A New Way to Measure Odour

DENMARK - Scientists have developed a groundbreaking technique for continuous measurement of the compounds that cause the odour emanating from pig farms. Knowledge about the compounds is necessary in order to find ways to prevent odour problems.
calendar icon 17 September 2010
clock icon 3 minute read

Scientists from the Faculty of Agricultural Sciences have been involved in developing a trailblazing method for measuring smell from pig farms. [Photo: Lars Kruse, AU Kommunikation]

There is no doubt about it – pig farms do not smell like roses. Much more difficult to determine is how to measure the compounds that are the cause of the malodour. Scientists from the Faculty of Agricultural Sciences, Aarhus University, have found a solution. In collaboration with the Danish Agriculture and Food Council they have developed a method that can measure the compounds as they crop up.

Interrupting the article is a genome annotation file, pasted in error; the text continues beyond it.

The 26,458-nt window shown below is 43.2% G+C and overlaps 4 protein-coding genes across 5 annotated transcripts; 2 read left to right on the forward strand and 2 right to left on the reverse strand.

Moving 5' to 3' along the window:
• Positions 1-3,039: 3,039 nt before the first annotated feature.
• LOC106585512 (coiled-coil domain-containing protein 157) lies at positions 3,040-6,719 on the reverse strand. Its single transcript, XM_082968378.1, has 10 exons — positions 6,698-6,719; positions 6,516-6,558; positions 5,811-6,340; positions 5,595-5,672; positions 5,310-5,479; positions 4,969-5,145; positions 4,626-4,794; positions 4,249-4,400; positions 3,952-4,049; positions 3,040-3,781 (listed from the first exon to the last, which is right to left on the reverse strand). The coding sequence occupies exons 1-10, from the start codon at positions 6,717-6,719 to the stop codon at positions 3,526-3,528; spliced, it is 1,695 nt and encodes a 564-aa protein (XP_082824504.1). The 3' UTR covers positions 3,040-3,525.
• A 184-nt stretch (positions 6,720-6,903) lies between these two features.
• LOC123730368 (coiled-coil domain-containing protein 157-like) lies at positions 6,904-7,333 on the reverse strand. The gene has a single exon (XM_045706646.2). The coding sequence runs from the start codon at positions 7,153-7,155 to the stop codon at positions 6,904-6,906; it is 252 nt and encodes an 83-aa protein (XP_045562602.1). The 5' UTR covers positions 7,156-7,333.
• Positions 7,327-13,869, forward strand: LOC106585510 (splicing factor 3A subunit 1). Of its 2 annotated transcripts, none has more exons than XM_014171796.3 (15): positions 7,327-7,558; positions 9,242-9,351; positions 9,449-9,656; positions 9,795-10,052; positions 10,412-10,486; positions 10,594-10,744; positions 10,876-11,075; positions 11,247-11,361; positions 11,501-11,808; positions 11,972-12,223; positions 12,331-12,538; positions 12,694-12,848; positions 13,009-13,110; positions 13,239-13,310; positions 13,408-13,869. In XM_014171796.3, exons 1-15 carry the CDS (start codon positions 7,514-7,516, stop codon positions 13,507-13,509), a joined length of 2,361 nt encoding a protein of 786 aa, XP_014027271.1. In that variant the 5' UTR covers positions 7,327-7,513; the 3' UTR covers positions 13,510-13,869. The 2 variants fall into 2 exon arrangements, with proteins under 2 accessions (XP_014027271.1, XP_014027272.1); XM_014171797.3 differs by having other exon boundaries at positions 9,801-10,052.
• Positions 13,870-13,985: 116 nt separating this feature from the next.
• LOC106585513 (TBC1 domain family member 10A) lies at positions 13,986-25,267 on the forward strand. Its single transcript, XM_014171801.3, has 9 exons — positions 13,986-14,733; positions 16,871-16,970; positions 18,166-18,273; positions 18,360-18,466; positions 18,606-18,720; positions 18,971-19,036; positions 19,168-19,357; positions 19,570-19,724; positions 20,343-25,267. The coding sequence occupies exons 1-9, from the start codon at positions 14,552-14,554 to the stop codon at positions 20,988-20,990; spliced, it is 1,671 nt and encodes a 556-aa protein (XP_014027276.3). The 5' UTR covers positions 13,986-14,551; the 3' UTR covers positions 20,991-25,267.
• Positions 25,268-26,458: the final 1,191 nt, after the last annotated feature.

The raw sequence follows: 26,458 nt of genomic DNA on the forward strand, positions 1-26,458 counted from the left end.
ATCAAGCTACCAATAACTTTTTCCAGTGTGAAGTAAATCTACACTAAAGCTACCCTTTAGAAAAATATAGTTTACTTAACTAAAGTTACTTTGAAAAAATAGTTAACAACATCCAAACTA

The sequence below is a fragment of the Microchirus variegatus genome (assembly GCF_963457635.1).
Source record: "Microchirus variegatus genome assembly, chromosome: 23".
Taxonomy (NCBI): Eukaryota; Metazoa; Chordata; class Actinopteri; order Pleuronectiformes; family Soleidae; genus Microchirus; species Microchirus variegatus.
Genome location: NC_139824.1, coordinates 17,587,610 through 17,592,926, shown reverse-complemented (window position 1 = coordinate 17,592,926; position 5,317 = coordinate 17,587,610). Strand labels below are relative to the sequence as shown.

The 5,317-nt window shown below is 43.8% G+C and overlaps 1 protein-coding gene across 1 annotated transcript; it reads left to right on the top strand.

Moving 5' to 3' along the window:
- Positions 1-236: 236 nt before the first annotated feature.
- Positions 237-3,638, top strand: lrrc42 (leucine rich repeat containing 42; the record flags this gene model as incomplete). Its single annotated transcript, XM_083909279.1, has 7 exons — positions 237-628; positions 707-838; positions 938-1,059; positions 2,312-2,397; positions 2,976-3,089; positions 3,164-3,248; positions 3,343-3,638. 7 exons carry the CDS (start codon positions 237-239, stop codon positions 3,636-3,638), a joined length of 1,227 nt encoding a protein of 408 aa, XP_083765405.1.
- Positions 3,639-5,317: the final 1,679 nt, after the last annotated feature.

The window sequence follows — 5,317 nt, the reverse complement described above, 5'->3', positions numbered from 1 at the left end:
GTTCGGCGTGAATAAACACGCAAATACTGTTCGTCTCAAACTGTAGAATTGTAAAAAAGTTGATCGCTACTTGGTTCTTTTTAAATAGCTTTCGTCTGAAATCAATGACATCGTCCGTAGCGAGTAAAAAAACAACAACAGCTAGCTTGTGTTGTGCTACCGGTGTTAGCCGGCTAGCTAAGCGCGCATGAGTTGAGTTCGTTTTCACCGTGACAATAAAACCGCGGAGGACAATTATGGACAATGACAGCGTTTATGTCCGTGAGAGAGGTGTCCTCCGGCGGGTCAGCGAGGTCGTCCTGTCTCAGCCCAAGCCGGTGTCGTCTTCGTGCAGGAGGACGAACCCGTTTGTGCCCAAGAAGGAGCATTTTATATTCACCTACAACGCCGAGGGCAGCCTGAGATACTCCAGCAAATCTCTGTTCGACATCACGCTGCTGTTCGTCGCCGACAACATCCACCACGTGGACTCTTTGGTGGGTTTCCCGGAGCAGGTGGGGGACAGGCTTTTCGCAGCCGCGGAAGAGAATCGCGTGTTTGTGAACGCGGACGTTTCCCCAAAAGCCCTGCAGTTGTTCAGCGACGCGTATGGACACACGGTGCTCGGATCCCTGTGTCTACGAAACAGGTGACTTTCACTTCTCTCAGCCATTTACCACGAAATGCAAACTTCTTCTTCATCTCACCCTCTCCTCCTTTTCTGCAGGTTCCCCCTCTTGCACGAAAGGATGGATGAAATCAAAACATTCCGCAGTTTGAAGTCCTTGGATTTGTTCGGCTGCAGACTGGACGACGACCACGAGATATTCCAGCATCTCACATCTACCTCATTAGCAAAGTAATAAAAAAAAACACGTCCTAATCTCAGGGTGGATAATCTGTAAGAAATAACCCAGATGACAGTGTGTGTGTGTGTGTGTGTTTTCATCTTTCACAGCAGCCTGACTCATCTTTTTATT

Pig manure contains a wide range of stinky chemical compounds, including phenols, indoles, aldehydes, ketones, amines and volatile sulphur compounds. Until now, researchers have collected air samples in plastic bags, which they then have brought back to the laboratory for analysis by gas chromatography and mass spectrometry. This has, however, only provided a snapshot of the air’s content of odour compounds.

"Many of the compounds in the air from pig houses are very volatile. In addition, they are often only present in very small amounts. These conditions make it very hard to measure them," explains senior scientist Anders Feilberg from the Department of Biosystems Engineering at the Faculty of Agricultural Sciences.

The researchers therefore developed an alternative measurement method that can measure the air continuously. This is done using online proton transfer reaction mass spectrometry (PTR-MS). The technique is used for continuous identification and quantification of volatile compounds.

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